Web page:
• Will Pollard

    Slightly off topic, I have heard that German almost became the official language in the United States. Did I imagine this? A lot of my ideas about history come from the radio when not paying full attention. Anybody know where or when?

  • > “Rich are you *seriously* suggesting that America has more culture today than Europe?”

    i am not Rich, but yes, absolutely, orders of magnitude more. i am european by birth and education, and artist by trade. almost no new interesting art is coming from europe in the last few decades, be it painting, music, books or films. with very few exceptions, it’s all horrible reused clichés of american culture of decade ago. europe is dead culturally. or at least resting. pining for fjords.

  • Rich,

    I wrote this comment as I was a bit angry with Mike’s comment so I knew that in my comment, the word “aristocratic” was negatively connotated.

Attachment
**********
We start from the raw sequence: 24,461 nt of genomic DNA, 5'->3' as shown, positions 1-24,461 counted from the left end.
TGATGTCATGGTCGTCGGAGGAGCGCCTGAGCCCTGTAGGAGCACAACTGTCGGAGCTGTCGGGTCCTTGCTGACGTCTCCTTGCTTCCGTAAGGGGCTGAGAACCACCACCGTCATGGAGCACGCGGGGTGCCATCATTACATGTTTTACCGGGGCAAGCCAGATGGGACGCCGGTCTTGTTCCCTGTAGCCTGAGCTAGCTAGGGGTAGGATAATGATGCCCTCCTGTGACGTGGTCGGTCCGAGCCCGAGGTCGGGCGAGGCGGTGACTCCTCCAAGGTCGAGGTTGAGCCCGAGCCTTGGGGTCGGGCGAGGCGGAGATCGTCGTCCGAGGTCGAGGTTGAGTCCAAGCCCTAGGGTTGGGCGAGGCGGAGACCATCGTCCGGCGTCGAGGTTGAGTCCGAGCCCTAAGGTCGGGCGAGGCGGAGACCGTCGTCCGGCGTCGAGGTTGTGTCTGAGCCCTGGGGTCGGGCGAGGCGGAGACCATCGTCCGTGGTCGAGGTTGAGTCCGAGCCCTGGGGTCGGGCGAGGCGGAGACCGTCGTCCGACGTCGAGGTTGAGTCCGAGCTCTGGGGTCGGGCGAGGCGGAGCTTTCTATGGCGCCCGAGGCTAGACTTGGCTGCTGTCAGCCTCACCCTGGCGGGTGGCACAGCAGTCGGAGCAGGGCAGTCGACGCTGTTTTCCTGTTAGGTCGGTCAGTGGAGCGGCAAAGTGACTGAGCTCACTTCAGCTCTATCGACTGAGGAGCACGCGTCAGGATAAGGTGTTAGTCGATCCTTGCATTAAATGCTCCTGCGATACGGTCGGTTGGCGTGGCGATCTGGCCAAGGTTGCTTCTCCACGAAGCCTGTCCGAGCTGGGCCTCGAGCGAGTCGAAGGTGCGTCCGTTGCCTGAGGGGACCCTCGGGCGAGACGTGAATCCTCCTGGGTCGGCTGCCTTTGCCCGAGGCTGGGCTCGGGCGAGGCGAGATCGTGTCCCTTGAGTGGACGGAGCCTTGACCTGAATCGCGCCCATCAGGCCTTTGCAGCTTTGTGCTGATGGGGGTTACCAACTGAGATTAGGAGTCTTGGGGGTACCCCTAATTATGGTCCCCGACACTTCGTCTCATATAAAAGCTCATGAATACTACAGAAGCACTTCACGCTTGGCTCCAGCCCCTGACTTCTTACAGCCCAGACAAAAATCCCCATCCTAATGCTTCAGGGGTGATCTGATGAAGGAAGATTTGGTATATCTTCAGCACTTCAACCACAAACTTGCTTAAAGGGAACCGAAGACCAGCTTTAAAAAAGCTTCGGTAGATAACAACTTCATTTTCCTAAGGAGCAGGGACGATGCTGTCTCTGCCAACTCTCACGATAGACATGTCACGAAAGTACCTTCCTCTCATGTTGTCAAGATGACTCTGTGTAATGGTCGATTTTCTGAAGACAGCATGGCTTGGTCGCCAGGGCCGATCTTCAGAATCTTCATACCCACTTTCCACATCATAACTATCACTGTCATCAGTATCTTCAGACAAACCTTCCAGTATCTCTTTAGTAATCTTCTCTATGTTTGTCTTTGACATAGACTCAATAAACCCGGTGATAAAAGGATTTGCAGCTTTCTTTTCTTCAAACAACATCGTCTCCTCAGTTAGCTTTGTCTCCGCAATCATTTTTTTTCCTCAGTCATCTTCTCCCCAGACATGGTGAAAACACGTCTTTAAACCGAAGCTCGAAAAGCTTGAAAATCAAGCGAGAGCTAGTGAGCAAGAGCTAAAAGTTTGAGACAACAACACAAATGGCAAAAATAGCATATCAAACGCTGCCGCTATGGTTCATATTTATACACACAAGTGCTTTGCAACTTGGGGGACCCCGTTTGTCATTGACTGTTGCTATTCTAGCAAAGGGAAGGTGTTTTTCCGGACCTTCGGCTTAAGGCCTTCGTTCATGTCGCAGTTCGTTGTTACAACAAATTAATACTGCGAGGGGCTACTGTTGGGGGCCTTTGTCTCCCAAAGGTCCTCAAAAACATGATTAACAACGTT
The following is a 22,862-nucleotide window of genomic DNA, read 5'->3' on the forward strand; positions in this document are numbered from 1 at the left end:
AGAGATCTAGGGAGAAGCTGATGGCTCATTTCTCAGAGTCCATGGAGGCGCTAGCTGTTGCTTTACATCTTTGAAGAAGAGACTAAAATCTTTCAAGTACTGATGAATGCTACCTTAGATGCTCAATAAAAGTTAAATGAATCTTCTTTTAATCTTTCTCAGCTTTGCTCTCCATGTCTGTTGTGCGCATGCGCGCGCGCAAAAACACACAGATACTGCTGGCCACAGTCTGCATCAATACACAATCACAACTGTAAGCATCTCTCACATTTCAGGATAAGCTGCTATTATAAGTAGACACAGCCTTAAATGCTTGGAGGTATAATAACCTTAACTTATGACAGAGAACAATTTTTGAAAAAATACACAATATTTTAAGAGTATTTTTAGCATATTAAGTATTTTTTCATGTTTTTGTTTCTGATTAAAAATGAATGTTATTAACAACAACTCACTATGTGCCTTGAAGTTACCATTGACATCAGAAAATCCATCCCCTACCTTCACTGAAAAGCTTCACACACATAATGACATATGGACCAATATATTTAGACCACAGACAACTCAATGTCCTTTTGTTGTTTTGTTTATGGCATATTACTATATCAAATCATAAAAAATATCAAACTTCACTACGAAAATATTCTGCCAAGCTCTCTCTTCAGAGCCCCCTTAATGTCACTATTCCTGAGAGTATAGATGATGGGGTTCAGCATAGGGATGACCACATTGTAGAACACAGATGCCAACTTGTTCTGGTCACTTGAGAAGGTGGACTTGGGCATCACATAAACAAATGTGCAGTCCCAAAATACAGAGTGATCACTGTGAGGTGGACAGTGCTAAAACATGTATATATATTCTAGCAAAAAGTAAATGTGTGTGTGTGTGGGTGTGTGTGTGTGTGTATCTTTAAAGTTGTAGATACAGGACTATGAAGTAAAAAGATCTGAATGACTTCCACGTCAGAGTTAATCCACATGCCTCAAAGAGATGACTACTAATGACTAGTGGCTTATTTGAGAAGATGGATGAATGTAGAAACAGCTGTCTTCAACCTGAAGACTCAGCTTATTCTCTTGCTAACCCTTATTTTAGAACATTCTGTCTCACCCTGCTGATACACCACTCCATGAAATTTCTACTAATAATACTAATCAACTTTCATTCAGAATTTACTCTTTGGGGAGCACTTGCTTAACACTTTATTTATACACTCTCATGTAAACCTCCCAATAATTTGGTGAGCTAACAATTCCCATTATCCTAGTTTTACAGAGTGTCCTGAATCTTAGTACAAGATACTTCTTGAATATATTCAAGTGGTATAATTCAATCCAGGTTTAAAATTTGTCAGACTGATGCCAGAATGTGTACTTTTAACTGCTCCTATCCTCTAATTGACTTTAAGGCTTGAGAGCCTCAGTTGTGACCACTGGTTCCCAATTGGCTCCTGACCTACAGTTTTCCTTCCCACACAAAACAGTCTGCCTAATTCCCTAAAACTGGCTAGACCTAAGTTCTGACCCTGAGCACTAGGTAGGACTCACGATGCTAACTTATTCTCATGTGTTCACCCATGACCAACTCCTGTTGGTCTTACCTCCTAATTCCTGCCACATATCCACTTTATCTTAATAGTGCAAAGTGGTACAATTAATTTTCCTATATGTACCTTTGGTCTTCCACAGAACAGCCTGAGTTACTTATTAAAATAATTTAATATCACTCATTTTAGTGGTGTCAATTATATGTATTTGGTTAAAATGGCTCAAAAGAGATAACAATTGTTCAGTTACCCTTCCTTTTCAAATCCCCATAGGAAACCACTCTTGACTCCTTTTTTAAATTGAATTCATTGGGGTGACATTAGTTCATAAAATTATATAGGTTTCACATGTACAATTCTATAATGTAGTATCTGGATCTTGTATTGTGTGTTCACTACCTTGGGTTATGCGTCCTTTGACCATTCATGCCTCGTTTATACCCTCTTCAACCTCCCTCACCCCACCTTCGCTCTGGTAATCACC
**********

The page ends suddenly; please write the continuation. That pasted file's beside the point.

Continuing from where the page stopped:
Actually, in today’s society, the word “democracy” can be used to justify any behaviour positively and “aristocracy” negatively. It’s not so simple.
    People, as a whole, inherit from their fathers, genetically or not. Yes, german kids are in a way the fruit of nazism and Mike, in a sense, did come to free the Occident. It probably does not make any of them a priori better in terms of human beings, but it does constrain and influence their life and their children’s.

    Although nobody really knows how “this” transmits, it is just absurd to deny it. There is a very strong principle behind the fact that aristocracy ruled the world for thousand years – I am not taking ANY moral stand nor trying to push aristocratic regimes – just observing.

    Coming back to the french, which I know best, of course, Julius Cesar wrote 2000 years ago that they were “arrogant, disorganized, noisy usually divided and not able to reach agreement, remarkably smart and inventive at some times” (among some other lines that are still one of the best descriptions of France today). Now 2000 years later, french are not genetically gauls, there have been many invasions (from Rome, Goths, Germans – Franks were actually a german tribe, Huns, etc…) but this character has been kept. (At least, most american people agree with Cesar).